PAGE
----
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SYSTEMATIC SYNTHESIS OF λTERMS
"... Abstract. In this paper we show how to generate terms in the λcalculus that match a given number of function argument result pairs. It appears that the number of λterms is too large to find terms reasonably fast based on the grammar of λcalculus alone. By adding knowledge such as the desired numb ..."
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Abstract. In this paper we show how to generate terms in the λcalculus that match a given number of function argument result pairs. It appears that the number of λterms is too large to find terms reasonably fast based on the grammar of λcalculus alone. By adding knowledge such as the desired number of arguments it is possible to synthesize λterms effectively for some interesting examples. This yields surprising terms that are unlikely to be found by a human. An interesting subproblem is the determination of suitability of candidate terms based on equivalence of terms. We used an approximation of equivalence by a finite number of reduction steps. This implies that the test for equivalence can also yield the value undefined. Fortunately the test system used is able to handle undefined test results. For Henk Barendregt on his sixtieth birthday 1.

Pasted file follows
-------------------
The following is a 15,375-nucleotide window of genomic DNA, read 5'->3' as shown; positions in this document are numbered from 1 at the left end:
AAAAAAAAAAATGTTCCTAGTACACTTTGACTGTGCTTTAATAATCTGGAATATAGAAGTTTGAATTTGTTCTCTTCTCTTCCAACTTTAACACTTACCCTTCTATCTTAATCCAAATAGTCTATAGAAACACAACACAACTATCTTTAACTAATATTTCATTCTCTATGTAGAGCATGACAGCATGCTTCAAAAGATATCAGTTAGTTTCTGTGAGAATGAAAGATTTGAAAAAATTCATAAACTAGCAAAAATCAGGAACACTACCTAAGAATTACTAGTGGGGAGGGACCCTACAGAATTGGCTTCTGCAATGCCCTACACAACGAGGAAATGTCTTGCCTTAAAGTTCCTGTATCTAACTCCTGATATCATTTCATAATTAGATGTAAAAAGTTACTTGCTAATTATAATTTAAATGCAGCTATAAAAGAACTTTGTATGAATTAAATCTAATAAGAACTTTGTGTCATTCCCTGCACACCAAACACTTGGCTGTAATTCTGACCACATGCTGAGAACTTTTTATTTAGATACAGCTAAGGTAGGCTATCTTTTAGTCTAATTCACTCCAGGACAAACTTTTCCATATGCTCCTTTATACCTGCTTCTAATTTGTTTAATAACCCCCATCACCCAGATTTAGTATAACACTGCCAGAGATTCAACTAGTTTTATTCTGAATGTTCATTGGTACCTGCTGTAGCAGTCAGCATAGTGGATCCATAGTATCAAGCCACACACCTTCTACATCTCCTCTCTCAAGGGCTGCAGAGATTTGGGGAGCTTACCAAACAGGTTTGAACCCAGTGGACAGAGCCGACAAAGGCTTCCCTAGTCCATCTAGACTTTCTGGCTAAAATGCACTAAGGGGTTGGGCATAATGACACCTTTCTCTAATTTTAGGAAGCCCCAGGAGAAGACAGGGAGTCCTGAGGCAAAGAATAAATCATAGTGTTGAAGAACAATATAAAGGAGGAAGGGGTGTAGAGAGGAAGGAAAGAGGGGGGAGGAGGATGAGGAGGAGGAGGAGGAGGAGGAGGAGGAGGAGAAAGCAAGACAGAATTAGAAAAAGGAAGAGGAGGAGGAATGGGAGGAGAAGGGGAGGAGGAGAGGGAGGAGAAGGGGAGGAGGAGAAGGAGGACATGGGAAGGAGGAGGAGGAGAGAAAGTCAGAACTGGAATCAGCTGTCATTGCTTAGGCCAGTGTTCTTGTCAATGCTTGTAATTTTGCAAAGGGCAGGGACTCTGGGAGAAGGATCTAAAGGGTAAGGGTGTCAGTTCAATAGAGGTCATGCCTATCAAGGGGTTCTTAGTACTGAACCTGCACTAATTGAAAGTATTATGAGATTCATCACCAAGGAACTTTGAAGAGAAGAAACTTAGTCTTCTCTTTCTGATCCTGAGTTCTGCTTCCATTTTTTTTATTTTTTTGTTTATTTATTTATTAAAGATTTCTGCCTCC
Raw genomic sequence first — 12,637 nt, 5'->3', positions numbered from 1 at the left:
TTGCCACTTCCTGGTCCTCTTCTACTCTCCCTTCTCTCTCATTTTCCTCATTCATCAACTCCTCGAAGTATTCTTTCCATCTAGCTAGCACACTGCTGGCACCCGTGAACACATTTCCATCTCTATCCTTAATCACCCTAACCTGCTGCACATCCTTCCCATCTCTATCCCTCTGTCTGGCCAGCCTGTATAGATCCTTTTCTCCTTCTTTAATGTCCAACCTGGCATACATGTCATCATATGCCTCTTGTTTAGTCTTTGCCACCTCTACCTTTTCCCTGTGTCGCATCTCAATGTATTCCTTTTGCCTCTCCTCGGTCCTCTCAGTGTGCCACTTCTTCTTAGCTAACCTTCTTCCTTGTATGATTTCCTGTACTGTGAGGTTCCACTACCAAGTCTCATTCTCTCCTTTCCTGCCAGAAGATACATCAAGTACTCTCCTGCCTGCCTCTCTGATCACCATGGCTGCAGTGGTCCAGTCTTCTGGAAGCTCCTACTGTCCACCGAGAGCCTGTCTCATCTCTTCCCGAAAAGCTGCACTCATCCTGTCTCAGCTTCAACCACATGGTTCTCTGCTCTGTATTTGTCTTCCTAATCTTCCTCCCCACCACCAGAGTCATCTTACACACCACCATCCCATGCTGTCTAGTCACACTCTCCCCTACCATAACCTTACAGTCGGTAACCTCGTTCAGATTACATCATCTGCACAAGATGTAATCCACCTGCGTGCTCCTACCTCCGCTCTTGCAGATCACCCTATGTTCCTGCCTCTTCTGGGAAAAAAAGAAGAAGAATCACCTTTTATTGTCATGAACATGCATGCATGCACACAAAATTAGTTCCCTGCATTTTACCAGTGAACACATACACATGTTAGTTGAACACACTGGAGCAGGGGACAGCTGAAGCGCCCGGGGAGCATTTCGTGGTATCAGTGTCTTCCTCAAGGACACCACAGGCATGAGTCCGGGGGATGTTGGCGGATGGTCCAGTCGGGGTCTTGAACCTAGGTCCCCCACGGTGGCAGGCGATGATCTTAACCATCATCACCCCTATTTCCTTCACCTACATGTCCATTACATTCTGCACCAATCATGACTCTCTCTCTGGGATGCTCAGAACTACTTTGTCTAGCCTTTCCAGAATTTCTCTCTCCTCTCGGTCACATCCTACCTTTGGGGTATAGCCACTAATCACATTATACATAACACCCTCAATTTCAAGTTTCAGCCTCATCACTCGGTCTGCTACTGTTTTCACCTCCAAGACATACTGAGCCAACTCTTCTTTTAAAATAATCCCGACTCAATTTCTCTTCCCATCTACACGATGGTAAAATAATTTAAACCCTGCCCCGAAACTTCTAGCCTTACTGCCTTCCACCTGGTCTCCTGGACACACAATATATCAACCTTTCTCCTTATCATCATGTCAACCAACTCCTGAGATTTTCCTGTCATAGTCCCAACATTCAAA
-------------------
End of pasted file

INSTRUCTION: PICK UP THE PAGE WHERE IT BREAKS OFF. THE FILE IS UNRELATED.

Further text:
Testing an Optimising Compiler by Generating Random Lambda Terms
"... This paper considers random testing of a compiler, using randomly generated programs as inputs, and comparing their behaviour with and without optimisation. Since the generated programs must compile, then we need to take into account syntax, scope rules, and type checking during our random generatio ..."
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This paper considers random testing of a compiler, using randomly generated programs as inputs, and comparing their behaviour with and without optimisation. Since the generated programs must compile, then we need to take into account syntax, scope rules, and type checking during our random generation. Doing so, while attaining a good distribution of test data, proves surprisingly subtle; the main contribution of this paper is a workable solution to this problem. We used it to generate typed functions on lists, which we compiled using the Glasgow Haskell compiler, a mature production quality Haskell compiler. After around 20,000 tests we triggered an optimiser failure, and automatically simplified it to a program with just a few constructs.